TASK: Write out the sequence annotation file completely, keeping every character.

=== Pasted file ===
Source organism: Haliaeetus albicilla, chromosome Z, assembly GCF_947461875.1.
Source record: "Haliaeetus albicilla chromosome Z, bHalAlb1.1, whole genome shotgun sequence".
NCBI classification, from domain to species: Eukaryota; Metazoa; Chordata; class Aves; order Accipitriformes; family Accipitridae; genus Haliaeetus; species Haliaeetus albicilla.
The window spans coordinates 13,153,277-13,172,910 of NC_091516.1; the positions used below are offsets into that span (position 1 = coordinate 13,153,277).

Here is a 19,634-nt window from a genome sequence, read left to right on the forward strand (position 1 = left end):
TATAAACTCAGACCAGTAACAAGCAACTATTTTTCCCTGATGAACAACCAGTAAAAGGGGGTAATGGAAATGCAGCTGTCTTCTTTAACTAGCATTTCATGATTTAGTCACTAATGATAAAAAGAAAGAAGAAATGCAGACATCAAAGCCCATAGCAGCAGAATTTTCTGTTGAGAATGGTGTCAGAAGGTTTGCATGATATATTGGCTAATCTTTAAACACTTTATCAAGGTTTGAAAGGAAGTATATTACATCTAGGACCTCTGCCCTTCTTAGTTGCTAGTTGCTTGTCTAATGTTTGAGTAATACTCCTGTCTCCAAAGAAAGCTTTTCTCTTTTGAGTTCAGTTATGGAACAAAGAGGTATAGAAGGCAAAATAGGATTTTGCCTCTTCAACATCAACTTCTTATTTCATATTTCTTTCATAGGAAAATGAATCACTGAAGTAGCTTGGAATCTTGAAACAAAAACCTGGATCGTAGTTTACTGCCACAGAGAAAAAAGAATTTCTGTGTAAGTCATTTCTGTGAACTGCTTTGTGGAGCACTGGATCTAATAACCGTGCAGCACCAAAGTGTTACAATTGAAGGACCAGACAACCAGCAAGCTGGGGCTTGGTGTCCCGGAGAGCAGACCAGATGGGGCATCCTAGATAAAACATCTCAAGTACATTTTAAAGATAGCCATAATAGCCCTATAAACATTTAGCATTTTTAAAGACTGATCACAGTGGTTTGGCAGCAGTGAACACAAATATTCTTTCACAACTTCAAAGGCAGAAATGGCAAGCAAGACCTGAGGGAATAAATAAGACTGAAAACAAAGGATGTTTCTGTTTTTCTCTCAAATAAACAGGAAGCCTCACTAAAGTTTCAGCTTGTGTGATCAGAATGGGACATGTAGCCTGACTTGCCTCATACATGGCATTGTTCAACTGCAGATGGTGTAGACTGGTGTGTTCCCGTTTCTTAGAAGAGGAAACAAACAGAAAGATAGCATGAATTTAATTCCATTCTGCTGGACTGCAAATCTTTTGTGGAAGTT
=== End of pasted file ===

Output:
Source organism: Haliaeetus albicilla, chromosome Z, assembly GCF_947461875.1.
Source record: "Haliaeetus albicilla chromosome Z, bHalAlb1.1, whole genome shotgun sequence".
NCBI classification, from domain to species: Eukaryota; Metazoa; Chordata; class Aves; order Accipitriformes; family Accipitridae; genus Haliaeetus; species Haliaeetus albicilla.
The window spans coordinates 13,153,277-13,172,910 of NC_091516.1; the positions used below are offsets into that span (position 1 = coordinate 13,153,277).

Here is a 19,634-nt window from a genome sequence, read left to right on the forward strand (position 1 = left end):
TATAAACTCAGACCAGTAACAAGCAACTATTTTTCCCTGATGAACAACCAGTAAAAGGGGGTAATGGAAATGCAGCTGTCTTCTTTAACTAGCATTTCATGATTTAGTCACTAATGATAAAAAGAAAGAAGAAATGCAGACATCAAAGCCCATAGCAGCAGAATTTTCTGTTGAGAATGGTGTCAGAAGGTTTGCATGATATATTGGCTAATCTTTAAACACTTTATCAAGGTTTGAAAGGAAGTATATTACATCTAGGACCTCTGCCCTTCTTAGTTGCTAGTTGCTTGTCTAATGTTTGAGTAATACTCCTGTCTCCAAAGAAAGCTTTTCTCTTTTGAGTTCAGTTATGGAACAAAGAGGTATAGAAGGCAAAATAGGATTTTGCCTCTTCAACATCAACTTCTTATTTCATATTTCTTTCATAGGAAAATGAATCACTGAAGTAGCTTGGAATCTTGAAACAAAAACCTGGATCGTAGTTTACTGCCACAGAGAAAAAAGAATTTCTGTGTAAGTCATTTCTGTGAACTGCTTTGTGGAGCACTGGATCTAATAACCGTGCAGCACCAAAGTGTTACAATTGAAGGACCAGACAACCAGCAAGCTGGGGCTTGGTGTCCCGGAGAGCAGACCAGATGGGGCATCCTAGATAAAACATCTCAAGTACATTTTAAAGATAGCCATAATAGCCCTATAAACATTTAGCATTTTTAAAGACTGATCACAGTGGTTTGGCAGCAGTGAACACAAATATTCTTTCACAACTTCAAAGGCAGAAATGGCAAGCAAGACCTGAGGGAATAAATAAGACTGAAAACAAAGGATGTTTCTGTTTTTCTCTCAAATAAACAGGAAGCCTCACTAAAGTTTCAGCTTGTGTGATCAGAATGGGACATGTAGCCTGACTTGCCTCATACATGGCATTGTTCAACTGCAGATGGTGTAGACTGGTGTGTTCCCGTTTCTTAGAAGAGGAAACAAACAGAAAGATAGCATGAATTTAATTCCATTCTGCTGGACTGCAAATCTTTTGTGGAAGTT